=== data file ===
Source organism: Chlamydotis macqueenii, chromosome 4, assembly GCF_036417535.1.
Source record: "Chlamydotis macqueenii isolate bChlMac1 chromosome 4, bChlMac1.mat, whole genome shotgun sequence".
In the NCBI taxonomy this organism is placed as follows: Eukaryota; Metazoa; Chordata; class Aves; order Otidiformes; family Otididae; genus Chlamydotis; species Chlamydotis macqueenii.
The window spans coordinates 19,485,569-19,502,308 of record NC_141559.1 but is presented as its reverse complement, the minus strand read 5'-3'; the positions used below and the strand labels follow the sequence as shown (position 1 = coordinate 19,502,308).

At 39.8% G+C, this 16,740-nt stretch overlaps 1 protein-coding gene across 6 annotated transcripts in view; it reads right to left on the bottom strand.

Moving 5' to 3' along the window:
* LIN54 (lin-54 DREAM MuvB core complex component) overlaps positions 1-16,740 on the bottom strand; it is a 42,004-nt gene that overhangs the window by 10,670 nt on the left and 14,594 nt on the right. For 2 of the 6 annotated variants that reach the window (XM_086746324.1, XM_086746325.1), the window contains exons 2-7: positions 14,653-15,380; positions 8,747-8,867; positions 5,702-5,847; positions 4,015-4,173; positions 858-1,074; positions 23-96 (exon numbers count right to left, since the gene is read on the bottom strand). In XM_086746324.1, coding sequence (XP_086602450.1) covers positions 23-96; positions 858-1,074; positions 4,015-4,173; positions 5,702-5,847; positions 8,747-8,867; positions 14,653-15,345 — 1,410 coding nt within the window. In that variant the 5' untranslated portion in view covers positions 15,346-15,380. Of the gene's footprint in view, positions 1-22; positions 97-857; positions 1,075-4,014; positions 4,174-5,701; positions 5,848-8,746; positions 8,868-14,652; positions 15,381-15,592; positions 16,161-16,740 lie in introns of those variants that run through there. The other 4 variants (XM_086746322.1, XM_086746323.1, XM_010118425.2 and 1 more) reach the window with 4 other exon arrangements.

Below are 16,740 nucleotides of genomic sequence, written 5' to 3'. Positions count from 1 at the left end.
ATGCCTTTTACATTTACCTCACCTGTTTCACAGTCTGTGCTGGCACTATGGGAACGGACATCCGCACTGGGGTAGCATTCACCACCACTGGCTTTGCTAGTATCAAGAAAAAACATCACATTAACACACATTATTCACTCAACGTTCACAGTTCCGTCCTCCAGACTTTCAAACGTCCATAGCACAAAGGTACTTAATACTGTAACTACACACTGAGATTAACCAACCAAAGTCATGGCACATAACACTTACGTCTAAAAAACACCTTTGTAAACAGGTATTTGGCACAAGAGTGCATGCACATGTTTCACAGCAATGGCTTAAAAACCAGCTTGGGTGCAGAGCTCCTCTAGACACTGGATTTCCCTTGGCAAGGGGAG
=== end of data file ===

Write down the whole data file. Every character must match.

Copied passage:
Source organism: Chlamydotis macqueenii, chromosome 4, assembly GCF_036417535.1.
Source record: "Chlamydotis macqueenii isolate bChlMac1 chromosome 4, bChlMac1.mat, whole genome shotgun sequence".
In the NCBI taxonomy this organism is placed as follows: Eukaryota; Metazoa; Chordata; class Aves; order Otidiformes; family Otididae; genus Chlamydotis; species Chlamydotis macqueenii.
The window spans coordinates 19,485,569-19,502,308 of record NC_141559.1 but is presented as its reverse complement, the minus strand read 5'-3'; the positions used below and the strand labels follow the sequence as shown (position 1 = coordinate 19,502,308).

At 39.8% G+C, this 16,740-nt stretch overlaps 1 protein-coding gene across 6 annotated transcripts in view; it reads right to left on the bottom strand.

Moving 5' to 3' along the window:
* LIN54 (lin-54 DREAM MuvB core complex component) overlaps positions 1-16,740 on the bottom strand; it is a 42,004-nt gene that overhangs the window by 10,670 nt on the left and 14,594 nt on the right. For 2 of the 6 annotated variants that reach the window (XM_086746324.1, XM_086746325.1), the window contains exons 2-7: positions 14,653-15,380; positions 8,747-8,867; positions 5,702-5,847; positions 4,015-4,173; positions 858-1,074; positions 23-96 (exon numbers count right to left, since the gene is read on the bottom strand). In XM_086746324.1, coding sequence (XP_086602450.1) covers positions 23-96; positions 858-1,074; positions 4,015-4,173; positions 5,702-5,847; positions 8,747-8,867; positions 14,653-15,345 — 1,410 coding nt within the window. In that variant the 5' untranslated portion in view covers positions 15,346-15,380. Of the gene's footprint in view, positions 1-22; positions 97-857; positions 1,075-4,014; positions 4,174-5,701; positions 5,848-8,746; positions 8,868-14,652; positions 15,381-15,592; positions 16,161-16,740 lie in introns of those variants that run through there. The other 4 variants (XM_086746322.1, XM_086746323.1, XM_010118425.2 and 1 more) reach the window with 4 other exon arrangements.

Below are 16,740 nucleotides of genomic sequence, written 5' to 3'. Positions count from 1 at the left end.
ATGCCTTTTACATTTACCTCACCTGTTTCACAGTCTGTGCTGGCACTATGGGAACGGACATCCGCACTGGGGTAGCATTCACCACCACTGGCTTTGCTAGTATCAAGAAAAAACATCACATTAACACACATTATTCACTCAACGTTCACAGTTCCGTCCTCCAGACTTTCAAACGTCCATAGCACAAAGGTACTTAATACTGTAACTACACACTGAGATTAACCAACCAAAGTCATGGCACATAACACTTACGTCTAAAAAACACCTTTGTAAACAGGTATTTGGCACAAGAGTGCATGCACATGTTTCACAGCAATGGCTTAAAAACCAGCTTGGGTGCAGAGCTCCTCTAGACACTGGATTTCCCTTGGCAAGGGGAG